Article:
Yet many businesses who relied on traditional marketing methods such as events didn’t have a choice but to limit their marketing activities. They now have to rethink their strategy.
“Companies are switching a lot of their promotion to advertise online and on social media ,” says Grenier. “You have to stay smart; everyone who can sell online should try to do it.”
The old saying went “Location, location, location.” But the COVID crisis showed that location can be a double-edged sword.
Companies located in shopping malls were hit especially hard by the crisis. Meanwhile, companies with a storefront on commercial streets were able to re-open a little faster.
“All of that was out of your control,” says Grenier.
Nevertheless, it is probably a good idea to review your business location(s) to see if it still meets your needs and those of your clients.
Three new Ps
The four Ps have evolved over the years. Grenier says that marketers have added three new Ps over the years to make a fuller analysis of a company’s marketing efforts.
Making a good first impression is as important as it’s ever been. Whether that’s through the packaging on your products, the look and feel of your website, or how you and your employees present themselves in front of a camera.
“If I’m in my living room during a video conference and there are construction workers with ladders and I’m looking all askew, people are going to wonder whether I’m really a professional,” says Grenier. “Employees are an important part of your packaging when we work remotely.”
A professional brand that’s uniform across all your communications will comfort clients in knowing that they can trust you, says Grenier. “There’s a strong chance that they’ll buy from you instead of from your competitor.”
“It’s the same thing with your website,” he adds. “If it still looks like it was made in 1999, forget it; you’re out.”
Customers might not be able or willing to visit your business in person, but they’re going to research your business online and on social media. You need to seriously think about how you want them to perceive you.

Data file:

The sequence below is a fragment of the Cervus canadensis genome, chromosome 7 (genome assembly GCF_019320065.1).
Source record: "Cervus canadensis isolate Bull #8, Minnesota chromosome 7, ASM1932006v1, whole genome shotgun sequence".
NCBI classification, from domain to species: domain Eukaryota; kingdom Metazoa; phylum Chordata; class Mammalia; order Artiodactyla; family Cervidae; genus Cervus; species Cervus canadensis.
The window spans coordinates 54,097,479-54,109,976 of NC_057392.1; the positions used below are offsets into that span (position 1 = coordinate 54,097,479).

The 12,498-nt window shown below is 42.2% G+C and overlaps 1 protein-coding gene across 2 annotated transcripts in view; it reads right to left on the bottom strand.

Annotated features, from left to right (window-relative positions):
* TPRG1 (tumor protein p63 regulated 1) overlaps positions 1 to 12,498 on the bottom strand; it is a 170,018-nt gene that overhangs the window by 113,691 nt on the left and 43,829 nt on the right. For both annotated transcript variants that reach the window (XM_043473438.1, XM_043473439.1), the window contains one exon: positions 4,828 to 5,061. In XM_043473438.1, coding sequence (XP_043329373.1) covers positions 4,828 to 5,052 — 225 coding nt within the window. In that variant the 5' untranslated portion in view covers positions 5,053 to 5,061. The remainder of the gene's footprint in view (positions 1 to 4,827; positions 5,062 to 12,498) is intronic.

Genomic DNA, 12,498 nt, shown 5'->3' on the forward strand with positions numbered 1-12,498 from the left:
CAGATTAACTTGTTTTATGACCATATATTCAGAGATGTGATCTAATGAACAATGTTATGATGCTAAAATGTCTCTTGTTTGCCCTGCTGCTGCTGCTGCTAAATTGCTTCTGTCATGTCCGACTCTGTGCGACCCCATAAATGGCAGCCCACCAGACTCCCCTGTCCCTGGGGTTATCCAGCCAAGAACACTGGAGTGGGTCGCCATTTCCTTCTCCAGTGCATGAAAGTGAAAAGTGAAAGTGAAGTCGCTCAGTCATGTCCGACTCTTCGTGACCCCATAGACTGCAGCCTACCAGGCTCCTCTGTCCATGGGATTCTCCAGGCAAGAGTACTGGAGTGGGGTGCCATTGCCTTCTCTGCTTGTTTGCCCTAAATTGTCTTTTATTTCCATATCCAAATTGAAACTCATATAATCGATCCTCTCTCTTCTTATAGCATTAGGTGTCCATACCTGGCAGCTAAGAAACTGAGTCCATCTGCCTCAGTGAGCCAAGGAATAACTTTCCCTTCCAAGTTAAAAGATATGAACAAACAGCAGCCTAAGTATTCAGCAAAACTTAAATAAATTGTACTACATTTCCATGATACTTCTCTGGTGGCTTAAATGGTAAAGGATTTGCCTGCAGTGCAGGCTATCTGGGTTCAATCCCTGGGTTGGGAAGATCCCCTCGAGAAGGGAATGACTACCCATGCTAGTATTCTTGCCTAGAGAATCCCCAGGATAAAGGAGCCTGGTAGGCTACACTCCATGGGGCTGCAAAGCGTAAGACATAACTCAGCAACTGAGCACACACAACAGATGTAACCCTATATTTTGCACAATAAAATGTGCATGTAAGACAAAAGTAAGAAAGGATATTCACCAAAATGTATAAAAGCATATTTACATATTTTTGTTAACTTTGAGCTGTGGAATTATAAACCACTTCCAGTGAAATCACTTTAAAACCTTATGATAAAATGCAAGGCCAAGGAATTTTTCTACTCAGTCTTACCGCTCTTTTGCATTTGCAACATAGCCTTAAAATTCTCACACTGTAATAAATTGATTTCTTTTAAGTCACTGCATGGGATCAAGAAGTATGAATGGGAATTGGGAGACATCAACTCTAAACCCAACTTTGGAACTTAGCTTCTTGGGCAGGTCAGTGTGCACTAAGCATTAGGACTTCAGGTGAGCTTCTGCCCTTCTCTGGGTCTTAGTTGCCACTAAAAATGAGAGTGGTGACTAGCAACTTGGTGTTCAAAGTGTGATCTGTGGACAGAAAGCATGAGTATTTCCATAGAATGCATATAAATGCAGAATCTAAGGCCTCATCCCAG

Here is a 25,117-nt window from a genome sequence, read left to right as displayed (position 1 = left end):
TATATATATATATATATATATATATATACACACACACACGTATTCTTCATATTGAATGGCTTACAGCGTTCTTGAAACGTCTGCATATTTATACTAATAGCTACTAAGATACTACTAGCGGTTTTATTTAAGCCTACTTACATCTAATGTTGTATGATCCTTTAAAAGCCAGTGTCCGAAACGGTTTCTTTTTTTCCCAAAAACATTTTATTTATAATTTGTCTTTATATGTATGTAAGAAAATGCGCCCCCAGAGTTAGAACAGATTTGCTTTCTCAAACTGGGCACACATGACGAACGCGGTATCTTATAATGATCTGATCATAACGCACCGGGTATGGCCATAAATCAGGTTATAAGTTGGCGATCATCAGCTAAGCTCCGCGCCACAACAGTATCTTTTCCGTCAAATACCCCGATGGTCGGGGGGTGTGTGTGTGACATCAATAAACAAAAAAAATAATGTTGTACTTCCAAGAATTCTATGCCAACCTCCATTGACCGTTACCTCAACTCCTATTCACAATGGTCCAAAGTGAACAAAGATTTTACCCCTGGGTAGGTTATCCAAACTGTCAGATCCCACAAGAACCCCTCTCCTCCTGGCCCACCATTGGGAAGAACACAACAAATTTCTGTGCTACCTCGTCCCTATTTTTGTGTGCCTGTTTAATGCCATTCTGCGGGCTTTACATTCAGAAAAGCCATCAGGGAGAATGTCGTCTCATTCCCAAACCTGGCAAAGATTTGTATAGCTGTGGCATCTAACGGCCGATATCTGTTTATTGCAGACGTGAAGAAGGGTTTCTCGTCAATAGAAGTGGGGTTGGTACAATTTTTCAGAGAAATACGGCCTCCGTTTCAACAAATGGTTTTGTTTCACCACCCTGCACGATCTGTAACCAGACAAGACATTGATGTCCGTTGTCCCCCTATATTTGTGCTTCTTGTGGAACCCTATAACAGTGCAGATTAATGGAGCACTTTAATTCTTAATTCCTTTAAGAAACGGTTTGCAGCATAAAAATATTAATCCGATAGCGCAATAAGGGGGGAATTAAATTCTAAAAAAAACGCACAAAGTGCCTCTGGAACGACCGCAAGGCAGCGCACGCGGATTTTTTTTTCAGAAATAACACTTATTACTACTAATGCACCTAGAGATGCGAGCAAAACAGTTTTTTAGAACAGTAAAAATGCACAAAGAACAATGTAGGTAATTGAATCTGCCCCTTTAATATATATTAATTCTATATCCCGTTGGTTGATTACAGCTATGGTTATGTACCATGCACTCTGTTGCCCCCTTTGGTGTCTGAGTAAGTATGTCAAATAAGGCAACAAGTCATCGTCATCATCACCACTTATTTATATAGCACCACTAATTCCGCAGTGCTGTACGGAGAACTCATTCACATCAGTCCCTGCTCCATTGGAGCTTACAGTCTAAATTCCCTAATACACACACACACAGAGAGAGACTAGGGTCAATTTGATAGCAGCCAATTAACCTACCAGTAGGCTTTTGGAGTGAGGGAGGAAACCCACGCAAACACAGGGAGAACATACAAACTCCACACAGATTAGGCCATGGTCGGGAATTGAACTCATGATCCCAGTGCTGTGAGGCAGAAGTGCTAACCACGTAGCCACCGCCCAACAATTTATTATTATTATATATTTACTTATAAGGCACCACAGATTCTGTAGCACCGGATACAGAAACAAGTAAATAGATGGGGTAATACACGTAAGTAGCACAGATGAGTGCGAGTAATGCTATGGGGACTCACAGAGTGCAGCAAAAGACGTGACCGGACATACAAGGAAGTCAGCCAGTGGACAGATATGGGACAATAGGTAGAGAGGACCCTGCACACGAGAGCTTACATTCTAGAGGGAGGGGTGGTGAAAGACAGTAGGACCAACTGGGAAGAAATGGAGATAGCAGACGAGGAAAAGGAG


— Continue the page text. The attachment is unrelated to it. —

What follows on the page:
“How do you think you are positioned in the mind of your customers and your prospects?” asks Grenier. “Clients are going to compare you to others. They’re going to benchmark you. You need to think about how others will see you.”
The visual quality of you brand and you marketing assets is important, but so is your story telling. Grenier says entrepreneurs need to tell their story; tell customers how they are different and what makes them better.
“Take a cosmetic product as an example,” he says. “If your clients feel better and prettier after using it, and if you can tell that story, then people will automatically associate you to those feelings and it’s going to become and element of your brand.”
Now more than ever, the people who participate in your sales process are extremely important.
Whether it be in a remote meeting or in a face to face meeting, they need to be competent and credible. They need to have something that they’re prepared to say and they need to make customers feel welcomed.
“If I’m in a store and the staff makes me feel like I’m a menace because of COVID, it doesn’t work,” says Grenier. “Employees have to take precautions, but you need to have that human touch. Whether it’s B2C or B2B, that human element is always there. Empathy and sensitivity will help you stand out from the competition.”